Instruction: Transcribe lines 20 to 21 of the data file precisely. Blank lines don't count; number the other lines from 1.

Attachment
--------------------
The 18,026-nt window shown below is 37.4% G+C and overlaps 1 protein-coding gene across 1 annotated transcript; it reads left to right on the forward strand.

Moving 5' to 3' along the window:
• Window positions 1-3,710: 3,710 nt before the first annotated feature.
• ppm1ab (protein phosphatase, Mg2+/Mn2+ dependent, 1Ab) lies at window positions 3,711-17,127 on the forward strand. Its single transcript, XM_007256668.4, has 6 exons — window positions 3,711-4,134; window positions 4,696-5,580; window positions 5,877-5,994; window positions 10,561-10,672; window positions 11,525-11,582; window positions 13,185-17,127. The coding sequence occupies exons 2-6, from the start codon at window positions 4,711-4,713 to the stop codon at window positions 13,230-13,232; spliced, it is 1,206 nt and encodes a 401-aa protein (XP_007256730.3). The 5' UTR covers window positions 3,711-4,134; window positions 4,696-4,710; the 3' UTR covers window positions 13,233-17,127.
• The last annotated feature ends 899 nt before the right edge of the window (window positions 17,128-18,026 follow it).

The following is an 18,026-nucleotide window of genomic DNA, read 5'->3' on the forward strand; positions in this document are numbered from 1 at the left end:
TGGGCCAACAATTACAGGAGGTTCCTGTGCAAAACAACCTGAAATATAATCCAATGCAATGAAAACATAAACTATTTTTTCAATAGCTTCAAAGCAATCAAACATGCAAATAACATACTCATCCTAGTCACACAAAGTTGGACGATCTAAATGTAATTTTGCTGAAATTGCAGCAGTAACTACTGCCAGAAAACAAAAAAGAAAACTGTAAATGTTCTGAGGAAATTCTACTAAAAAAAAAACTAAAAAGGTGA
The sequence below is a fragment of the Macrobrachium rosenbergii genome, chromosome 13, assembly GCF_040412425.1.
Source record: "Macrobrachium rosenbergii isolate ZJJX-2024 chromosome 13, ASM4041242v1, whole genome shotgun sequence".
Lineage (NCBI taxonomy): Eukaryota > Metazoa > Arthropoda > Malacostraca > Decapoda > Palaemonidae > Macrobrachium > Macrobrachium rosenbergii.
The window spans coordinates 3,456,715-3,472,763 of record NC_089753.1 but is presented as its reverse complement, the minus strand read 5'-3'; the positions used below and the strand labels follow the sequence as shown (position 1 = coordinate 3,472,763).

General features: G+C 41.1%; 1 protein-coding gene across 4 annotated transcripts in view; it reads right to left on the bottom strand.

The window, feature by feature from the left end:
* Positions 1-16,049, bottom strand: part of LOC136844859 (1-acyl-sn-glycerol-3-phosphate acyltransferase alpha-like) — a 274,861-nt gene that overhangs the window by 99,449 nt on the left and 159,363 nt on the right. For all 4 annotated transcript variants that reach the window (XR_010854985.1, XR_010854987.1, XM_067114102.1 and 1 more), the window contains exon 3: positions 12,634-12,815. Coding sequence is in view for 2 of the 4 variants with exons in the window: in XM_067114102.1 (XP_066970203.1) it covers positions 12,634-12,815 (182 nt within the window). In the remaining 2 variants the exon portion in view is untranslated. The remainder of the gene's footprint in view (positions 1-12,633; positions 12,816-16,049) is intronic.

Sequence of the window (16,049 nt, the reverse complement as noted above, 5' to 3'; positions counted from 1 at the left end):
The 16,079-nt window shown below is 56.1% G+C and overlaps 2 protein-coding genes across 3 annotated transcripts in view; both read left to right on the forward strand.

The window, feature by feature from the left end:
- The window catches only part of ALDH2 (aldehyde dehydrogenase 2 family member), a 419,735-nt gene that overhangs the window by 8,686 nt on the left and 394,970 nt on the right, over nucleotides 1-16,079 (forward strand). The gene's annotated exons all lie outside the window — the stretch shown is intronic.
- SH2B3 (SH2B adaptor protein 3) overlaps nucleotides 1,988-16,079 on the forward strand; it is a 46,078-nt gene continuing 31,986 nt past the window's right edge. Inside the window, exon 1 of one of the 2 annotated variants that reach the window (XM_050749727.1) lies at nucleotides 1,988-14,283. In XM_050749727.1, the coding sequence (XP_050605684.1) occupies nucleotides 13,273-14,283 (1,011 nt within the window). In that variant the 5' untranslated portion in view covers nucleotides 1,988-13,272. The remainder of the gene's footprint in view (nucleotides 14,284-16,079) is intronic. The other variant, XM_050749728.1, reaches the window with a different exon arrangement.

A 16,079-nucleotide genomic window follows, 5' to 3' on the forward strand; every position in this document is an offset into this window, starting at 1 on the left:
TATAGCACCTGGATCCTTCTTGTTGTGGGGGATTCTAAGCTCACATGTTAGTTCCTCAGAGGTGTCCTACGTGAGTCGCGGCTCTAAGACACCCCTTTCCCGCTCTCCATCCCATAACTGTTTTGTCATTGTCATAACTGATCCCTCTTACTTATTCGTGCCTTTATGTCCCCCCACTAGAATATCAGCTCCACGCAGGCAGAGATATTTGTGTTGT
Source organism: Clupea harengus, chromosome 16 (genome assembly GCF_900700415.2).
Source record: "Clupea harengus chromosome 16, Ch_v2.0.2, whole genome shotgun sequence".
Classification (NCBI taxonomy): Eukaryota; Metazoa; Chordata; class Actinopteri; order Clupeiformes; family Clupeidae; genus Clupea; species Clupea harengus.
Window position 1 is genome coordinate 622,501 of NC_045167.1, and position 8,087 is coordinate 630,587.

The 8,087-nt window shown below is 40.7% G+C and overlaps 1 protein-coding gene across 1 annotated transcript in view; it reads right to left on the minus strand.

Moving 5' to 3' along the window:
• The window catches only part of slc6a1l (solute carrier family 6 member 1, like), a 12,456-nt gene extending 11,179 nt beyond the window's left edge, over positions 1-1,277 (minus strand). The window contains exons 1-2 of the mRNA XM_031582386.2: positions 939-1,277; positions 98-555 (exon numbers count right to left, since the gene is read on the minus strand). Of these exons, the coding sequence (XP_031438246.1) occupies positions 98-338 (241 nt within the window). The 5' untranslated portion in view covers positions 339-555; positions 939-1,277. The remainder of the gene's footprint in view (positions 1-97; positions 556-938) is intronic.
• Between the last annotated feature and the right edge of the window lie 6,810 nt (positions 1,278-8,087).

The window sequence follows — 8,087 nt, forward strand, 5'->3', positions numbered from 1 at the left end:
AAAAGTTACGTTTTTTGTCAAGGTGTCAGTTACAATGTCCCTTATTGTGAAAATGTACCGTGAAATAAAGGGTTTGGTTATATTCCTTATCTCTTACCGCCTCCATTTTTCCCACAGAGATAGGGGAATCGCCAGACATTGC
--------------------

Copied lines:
A 16,079-nucleotide genomic window follows, 5' to 3' on the forward strand; every position in this document is an offset into this window, starting at 1 on the left:
TATAGCACCTGGATCCTTCTTGTTGTGGGGGATTCTAAGCTCACATGTTAGTTCCTCAGAGGTGTCCTACGTGAGTCGCGGCTCTAAGACACCCCTTTCCCGCTCTCCATCCCATAACTGTTTTGTCATTGTCATAACTGATCCCTCTTACTTATTCGTGCCTTTATGTCCCCCCACTAGAATATCAGCTCCACGCAGGCAGAGATATTTGTGTTGT